Anna* doesn’t look anything like the photos you see on the Internet when you google “ice addict”.
Blonde, well-dressed, articulate with smooth skin, she grew up in a nice middle-class Griffith family.
“People have a perception of what an addict looks like… in reality, many ordinary people you see in the street are facing addiction,” she said.
Narcotics Anonymous (NA) describes itself as a “nonprofit fellowship or society of men and women for whom drugs had become a major problem".
An NA group has just started in Griffith. It holds weekly meetings at Griffith Community Centre (formerly Neighbourhood House) on Wednesdays from 7pm to 8pm.
“Everyone is welcome and there’s no pressure. You can share whatever is on your mind,” Anna said.
Anna, who has been to NA meeting in other cities, said it was a great chance for addicts to learn from those who have already recovered.
“It’s a supportive environment where people have coffee and biscuits and take turns sharing their experience.”
Anna’s personal experience of drug use wasn’t sparked by abuse, poverty or disadvantage.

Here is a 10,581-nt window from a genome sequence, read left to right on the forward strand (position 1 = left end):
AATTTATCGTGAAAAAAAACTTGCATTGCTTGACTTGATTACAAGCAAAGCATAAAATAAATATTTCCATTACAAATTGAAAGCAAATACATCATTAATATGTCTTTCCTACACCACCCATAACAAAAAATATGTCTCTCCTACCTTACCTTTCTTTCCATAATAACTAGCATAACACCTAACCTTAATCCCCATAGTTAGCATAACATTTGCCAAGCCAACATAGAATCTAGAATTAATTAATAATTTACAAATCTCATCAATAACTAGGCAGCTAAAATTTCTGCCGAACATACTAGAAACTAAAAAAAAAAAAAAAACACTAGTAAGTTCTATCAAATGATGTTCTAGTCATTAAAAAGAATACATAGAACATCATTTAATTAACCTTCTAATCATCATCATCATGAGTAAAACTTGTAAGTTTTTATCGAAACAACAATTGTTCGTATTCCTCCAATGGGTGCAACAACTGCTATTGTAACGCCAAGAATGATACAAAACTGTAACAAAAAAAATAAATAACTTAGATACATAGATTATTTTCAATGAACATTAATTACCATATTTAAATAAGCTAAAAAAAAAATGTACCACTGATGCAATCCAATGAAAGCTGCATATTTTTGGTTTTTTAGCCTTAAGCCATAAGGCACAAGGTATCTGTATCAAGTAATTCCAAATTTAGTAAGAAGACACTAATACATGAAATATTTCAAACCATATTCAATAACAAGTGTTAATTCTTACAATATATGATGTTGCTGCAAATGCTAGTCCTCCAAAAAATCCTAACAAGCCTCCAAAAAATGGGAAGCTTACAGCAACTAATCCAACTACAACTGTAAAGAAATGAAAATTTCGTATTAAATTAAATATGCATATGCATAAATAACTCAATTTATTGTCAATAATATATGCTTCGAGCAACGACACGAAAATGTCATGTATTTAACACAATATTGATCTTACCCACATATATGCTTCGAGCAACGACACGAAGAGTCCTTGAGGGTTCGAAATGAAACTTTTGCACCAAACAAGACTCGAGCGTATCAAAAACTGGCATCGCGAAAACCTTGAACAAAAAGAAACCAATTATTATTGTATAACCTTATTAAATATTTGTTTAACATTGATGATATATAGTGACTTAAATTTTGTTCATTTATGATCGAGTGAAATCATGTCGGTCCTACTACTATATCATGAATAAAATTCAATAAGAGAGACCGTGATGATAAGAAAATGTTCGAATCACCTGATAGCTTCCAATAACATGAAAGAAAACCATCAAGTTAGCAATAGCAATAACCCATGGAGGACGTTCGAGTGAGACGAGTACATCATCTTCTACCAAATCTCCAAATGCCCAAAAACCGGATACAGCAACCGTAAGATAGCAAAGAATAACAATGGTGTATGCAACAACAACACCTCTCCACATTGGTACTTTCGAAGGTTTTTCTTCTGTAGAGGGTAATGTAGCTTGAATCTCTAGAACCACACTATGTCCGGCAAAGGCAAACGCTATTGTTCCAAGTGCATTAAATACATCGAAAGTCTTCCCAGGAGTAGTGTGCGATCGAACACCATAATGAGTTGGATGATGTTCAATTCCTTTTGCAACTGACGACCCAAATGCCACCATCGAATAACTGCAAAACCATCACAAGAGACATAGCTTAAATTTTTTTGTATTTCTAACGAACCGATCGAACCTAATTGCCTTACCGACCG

She first tried ice (methamphetamine) – a stimulant drug – when she moved to a big city and got into the party scene.
“You get this feeling of euphoria when you first try it. Your body gets used it, and you keep needing more to re-create that first experience.”
It was a rapid downward slide for Anna, who got mixed up with the wrong crowd, fell into debt, lost her job, and pushed her family and friends away.
The turning point for Anna came last year, when she was tested for drugs while driving faced the loss of her licence.
“I would lose my purpose for living without that mobility.”
With the help of family and counselling, Anna has been clean since February and is re-establishing her career.
“I hope others can learn from my experience.”
*Not her real name